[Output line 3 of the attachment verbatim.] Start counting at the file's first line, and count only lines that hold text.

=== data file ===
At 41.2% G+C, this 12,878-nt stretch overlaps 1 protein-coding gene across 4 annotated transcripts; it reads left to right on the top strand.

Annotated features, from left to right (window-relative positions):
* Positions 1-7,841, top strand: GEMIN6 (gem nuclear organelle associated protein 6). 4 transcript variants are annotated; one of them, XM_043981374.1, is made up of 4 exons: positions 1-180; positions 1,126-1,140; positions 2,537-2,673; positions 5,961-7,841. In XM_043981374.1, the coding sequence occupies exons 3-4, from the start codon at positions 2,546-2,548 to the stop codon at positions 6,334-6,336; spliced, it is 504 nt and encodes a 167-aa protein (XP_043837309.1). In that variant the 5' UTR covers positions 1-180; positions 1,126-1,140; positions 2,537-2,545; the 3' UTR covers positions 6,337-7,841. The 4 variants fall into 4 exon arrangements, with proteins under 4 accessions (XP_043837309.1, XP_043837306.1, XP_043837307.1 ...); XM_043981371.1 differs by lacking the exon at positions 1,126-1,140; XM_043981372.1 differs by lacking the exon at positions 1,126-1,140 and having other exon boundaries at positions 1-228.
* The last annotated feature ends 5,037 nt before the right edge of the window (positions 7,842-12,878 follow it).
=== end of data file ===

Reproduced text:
* Positions 1-7,841, top strand: GEMIN6 (gem nuclear organelle associated protein 6). 4 transcript variants are annotated; one of them, XM_043981374.1, is made up of 4 exons: positions 1-180; positions 1,126-1,140; positions 2,537-2,673; positions 5,961-7,841. In XM_043981374.1, the coding sequence occupies exons 3-4, from the start codon at positions 2,546-2,548 to the stop codon at positions 6,334-6,336; spliced, it is 504 nt and encodes a 167-aa protein (XP_043837309.1). In that variant the 5' UTR covers positions 1-180; positions 1,126-1,140; positions 2,537-2,545; the 3' UTR covers positions 6,337-7,841. The 4 variants fall into 4 exon arrangements, with proteins under 4 accessions (XP_043837309.1, XP_043837306.1, XP_043837307.1 ...); XM_043981371.1 differs by lacking the exon at positions 1,126-1,140; XM_043981372.1 differs by lacking the exon at positions 1,126-1,140 and having other exon boundaries at positions 1-228.